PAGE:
After many years, a lengthy delay and a spin-off game earlier this year, Bloodstained: Ritual of the Night has finally been released. As the spiritual successor to Castlevania, Bloodstained has a lot to live up to and, for the most part, it delivers a solid metroidvania experience.
With Bloodstained attempting to emulate the feel of a Castlevania game, it should come as no surprise that the setting would be similar in many ways. Miriam, a woman that has been partly crystallised due to experiments by alchemists, wakes up from a coma to find that the world has been invaded by demons. The source of this invasion lies in a castle that appeared not long after the demons started attacked, so Miriam sets off to try and end the otherworldly invasion. It’s a decent enough premise, and a good excuse to have a similar game world as Castlevania, but the story never does anything too interesting. Story scenes are few and far apart, giving little time to the already limited amount of characters and plot lines. This isn’t exactly a surprise considering the series it’s taking inspiration from, even if a more engaging set of characters would have at least given more impact to some of the later boss fights.
Unsurprisingly, Bloodstained’s gameplay should also feel incredibly familiar to those who have played the DS Castlevania games. Miriam’s moveset is near identical to a typical Castlevania protagonist’s, from the backwards dodge to the various movement abilities she unlocks during the game. This familiarity is far from a bad thing, since it’s always been the strongest part of the Castlevania series. Even the weapons that you find during the game are mostly the same as later Castlevania games, including a selection of swords and the iconic whip. It’s fun to experiment with different weapon types, though many of them will see little use due to their lack of range or long animations.
Progression is also handled in a familiar way, requiring you to defeat bosses to unlock new ways to explore the castle. It’s a formula that’s always worked well, so it’s no surprise that this is still an excellent way to encourage players to explore the entirety of the map. Most areas are unique from one another, and there are a lot of hidden areas and items to be found. The addition of map markers makes it easier to remember where previously locked areas were, and there are a decent amount of teleport points to speed up exploration. Some parts of the castle can feel a little too similar to what we’ve seen in the Castlevania series, though with how long it’s been since a mainline entry in that series some familiarity in the area themes isn’t so bad. At its best, making your way through the varied areas in Bloodstained is streamlined and there’s always something new to discover.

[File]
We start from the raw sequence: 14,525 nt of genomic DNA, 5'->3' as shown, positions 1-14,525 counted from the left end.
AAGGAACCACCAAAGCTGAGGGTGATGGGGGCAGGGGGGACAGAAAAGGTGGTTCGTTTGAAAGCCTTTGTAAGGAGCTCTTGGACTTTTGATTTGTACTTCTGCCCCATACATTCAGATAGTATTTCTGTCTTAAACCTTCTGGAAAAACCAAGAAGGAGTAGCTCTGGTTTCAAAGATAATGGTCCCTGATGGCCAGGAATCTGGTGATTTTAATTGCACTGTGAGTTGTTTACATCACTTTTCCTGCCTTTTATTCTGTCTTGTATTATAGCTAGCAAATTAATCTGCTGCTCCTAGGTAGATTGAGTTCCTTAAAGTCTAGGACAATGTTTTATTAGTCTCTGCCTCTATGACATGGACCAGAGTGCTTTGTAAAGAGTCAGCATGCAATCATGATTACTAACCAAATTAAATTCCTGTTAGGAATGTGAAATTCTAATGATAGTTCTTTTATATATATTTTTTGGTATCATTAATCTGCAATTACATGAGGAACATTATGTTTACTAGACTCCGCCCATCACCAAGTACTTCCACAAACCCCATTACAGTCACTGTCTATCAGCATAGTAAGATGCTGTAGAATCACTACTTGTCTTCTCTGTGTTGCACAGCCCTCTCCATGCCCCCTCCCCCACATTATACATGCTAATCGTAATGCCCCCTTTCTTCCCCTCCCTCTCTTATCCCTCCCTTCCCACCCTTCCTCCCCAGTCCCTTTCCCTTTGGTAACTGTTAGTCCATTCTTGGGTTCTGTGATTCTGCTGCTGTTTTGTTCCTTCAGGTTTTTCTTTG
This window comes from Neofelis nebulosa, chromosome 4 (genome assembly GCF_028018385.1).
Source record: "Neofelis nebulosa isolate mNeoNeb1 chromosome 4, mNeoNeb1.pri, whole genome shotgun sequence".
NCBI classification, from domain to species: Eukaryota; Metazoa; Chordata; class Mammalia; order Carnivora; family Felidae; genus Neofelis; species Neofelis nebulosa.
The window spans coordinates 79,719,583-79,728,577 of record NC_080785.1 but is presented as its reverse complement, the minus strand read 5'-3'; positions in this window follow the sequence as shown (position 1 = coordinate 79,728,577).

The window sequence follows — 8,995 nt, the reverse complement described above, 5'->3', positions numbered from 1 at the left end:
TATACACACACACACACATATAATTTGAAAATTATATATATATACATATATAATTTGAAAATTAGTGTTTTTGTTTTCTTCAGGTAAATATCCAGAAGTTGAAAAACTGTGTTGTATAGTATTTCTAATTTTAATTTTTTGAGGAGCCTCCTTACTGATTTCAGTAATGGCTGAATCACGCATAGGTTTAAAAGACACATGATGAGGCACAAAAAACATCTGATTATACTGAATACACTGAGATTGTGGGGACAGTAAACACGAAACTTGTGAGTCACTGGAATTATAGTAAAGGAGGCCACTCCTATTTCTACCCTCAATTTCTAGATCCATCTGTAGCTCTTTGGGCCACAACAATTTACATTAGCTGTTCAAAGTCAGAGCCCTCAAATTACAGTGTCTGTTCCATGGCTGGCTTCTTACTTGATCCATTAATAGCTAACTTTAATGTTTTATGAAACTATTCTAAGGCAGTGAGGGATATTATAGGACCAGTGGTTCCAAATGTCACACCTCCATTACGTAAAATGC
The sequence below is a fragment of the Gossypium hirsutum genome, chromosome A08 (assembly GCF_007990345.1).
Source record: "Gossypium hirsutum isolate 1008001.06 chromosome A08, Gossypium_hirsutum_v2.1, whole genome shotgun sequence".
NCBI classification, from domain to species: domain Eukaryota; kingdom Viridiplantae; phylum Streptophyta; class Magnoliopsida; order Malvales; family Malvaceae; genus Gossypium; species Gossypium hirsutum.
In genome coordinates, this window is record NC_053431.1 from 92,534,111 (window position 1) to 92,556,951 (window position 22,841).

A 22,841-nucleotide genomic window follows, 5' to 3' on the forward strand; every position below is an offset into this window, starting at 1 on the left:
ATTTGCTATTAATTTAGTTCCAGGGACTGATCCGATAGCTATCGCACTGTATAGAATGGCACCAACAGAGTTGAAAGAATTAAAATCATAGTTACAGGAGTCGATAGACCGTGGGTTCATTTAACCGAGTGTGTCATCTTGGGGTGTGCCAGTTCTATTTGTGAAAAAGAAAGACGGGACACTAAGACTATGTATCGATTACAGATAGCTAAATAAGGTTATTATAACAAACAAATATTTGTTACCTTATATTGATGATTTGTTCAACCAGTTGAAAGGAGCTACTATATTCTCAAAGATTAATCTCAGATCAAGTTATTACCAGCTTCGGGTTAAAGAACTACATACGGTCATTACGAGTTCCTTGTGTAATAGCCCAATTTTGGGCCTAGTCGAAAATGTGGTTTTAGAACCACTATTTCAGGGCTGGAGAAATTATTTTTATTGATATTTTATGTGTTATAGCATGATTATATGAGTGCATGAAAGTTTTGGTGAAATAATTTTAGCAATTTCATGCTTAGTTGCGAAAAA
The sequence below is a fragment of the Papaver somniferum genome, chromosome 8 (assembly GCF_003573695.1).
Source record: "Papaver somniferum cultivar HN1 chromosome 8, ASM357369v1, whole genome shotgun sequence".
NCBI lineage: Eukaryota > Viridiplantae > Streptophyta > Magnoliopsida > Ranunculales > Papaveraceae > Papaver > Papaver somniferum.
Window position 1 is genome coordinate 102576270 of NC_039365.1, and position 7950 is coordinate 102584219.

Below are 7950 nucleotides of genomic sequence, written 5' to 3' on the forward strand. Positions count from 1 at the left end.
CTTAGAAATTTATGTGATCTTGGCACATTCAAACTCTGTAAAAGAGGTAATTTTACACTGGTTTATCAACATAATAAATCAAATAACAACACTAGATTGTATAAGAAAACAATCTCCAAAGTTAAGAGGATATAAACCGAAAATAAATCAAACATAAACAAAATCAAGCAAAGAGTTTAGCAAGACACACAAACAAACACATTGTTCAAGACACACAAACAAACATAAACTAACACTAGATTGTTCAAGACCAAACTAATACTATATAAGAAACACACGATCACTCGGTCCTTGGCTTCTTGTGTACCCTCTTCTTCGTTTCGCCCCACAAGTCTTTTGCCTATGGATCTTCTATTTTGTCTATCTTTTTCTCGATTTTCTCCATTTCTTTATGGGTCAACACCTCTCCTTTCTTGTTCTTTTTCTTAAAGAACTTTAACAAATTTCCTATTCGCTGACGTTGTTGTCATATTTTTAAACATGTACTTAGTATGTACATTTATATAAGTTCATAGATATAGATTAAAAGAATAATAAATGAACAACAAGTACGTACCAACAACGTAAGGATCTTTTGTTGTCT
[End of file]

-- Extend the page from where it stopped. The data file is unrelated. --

Unfortunately, there are a few missteps that can break this flow and lead to a less rewarding experience. The first comes in the form of the crystals that enemies drop, which reward Miriam with new skills that she can use. Crystals are not guaranteed drops outside of bosses, and for some enemies it can take many kills before you finally acquire their ability. It’s yet another carry-over from some of the Castlevania games, and isn’t a bad inclusion even if the abilities you gain from crystals are even less balanced that the weapons. For some reason though, one crystal that is required to progress through the game is dropped by a regular enemy, instead of a boss fight. This makes it very easy to miss, since there are no other skills in the game that must be gained this way to progress.
At least this is only a one-off problem, compared to the repeatedly uninteresting boss fights. The bosses of Castlevania were usually visually interesting and had some interesting mechanics, but here many of the boss encounters end up falling flat. On your first playthrough, where you’re locked to normal difficulty, a large amount of boss fights end quickly and don’t require much skill. As for the fights that last a little longer, many of them either have boring movesets or barely any attacks at all. There are still a couple of standout boss fights, but even then they still don’t reach the same heights as the genre’s best examples of bosses. Something that likely adds to the lack of impact bosses have is the relatively poor 3D work. Many area and monster designs are inventive, but the visuals overall pale in comparison to other modern metroidvania games. Certain areas and boss fights also suffer from framerate issues on a standard PS4, making the sometimes simplistic visuals look even worse.
Even with its imperfections, Bloodstained: Ritual of the Night is a good first attempt at creating a successor to the Castlevania franchise. There are definitely many areas that would need to be improved in a potential sequel, but Ritual of the Night has some solid foundations that can be build upon in the future. As it stands, Bloodstained is still an easy recommendation for those that miss the Castlevania franchise, as long as you take into account the game’s shortcomings.